Catherine Ross, NBC 5 Collin County Reporter
Plano is getting backlash from residents who want to know why the city is partnering with a private company to insure sewer and water lines running to their homes.
A program that provides utility warranties for sewer and water lines on private property is expanding despite some public skepticism.
Earlier this year, Plano sent out letters that offered homeowners the option to purchase coverage for the sewer and water lines, which usually run underneath a home's front yard, that connect into the municipal system.
Repairs to those lines generally are not covered by homeowners insurance.
Gloria Meir's said she did not purchase coverage.
"I just was cautious in, what Plano was doing by promoting this?" she said.
Brian Davis, who works for Utility Service Partners Inc., said such reactions are typical, although the response in Plano was unique.
"I'vie never seen quite the negative attention as we had in Plano," he said.
Utility Service Partners offers the type of coverage in about 150 cities across the country.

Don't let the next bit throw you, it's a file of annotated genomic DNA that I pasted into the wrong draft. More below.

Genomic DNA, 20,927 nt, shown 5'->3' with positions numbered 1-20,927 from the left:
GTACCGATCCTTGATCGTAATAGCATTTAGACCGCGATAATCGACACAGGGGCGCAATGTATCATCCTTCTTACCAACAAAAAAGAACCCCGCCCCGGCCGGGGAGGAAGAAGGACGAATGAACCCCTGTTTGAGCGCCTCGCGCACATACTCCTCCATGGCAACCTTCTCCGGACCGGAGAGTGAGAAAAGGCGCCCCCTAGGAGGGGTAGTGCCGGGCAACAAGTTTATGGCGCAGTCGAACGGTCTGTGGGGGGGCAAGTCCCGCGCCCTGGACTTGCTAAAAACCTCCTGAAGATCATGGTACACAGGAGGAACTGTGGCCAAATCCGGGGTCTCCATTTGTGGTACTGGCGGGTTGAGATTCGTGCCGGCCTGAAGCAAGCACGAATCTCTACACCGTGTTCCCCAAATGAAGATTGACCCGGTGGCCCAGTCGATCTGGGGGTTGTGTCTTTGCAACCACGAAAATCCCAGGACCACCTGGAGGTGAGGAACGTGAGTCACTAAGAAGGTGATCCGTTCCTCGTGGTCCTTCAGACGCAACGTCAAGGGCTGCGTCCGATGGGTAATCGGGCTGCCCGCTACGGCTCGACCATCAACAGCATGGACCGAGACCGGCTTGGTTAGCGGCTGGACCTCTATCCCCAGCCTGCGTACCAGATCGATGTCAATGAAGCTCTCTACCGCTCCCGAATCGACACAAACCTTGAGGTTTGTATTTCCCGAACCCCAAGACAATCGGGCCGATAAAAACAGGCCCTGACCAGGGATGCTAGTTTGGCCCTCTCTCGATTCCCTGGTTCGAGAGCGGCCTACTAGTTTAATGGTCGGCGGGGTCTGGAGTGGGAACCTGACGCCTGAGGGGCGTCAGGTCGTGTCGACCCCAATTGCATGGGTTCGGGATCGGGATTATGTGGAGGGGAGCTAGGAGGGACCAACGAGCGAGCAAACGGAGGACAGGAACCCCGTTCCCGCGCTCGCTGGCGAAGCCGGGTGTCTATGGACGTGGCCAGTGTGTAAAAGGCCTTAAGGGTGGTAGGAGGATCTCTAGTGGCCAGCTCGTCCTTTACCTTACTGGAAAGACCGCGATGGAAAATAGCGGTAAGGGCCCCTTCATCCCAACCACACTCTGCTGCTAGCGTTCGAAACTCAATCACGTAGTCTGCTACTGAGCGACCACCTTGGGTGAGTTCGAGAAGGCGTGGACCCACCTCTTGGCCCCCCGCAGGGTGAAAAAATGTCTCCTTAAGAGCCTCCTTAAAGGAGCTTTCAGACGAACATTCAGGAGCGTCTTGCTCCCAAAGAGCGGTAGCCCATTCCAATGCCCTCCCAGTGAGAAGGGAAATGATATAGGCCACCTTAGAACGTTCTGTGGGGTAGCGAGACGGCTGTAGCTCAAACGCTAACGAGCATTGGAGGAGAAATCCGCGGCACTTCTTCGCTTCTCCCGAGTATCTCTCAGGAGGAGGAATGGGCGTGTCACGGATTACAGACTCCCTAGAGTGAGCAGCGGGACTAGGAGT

Meir's said she and others were confused about why a public municipality would license its name to a private company.
More than 7,000 people eventually signed up for the warranties, but some discontinued their policies during the height of the debate this spring.
However, Plano is continuing its commitment to the program. The city sees it as an alternate revenue stream, a way to bring in money without raising taxes or fees.
The partnership gives the city 12 percent of the royalties for the use of the city's name in recruiting new customers.
This month, Plano homeowners can expect a new round of letters in their mailboxes promoting water line coverage.
"Four months into it, the numbers show for themselves," said Davis, referring to what he hopes is future success in Plano. "The second round is always much smoother."
Coverage begins at about $5 per month.
Both the city and the warranty provider emphasize the policies are completely optional.
Utility Service Partners often sees a 20 percent participation rate in other member cities in North Texas, Davis said.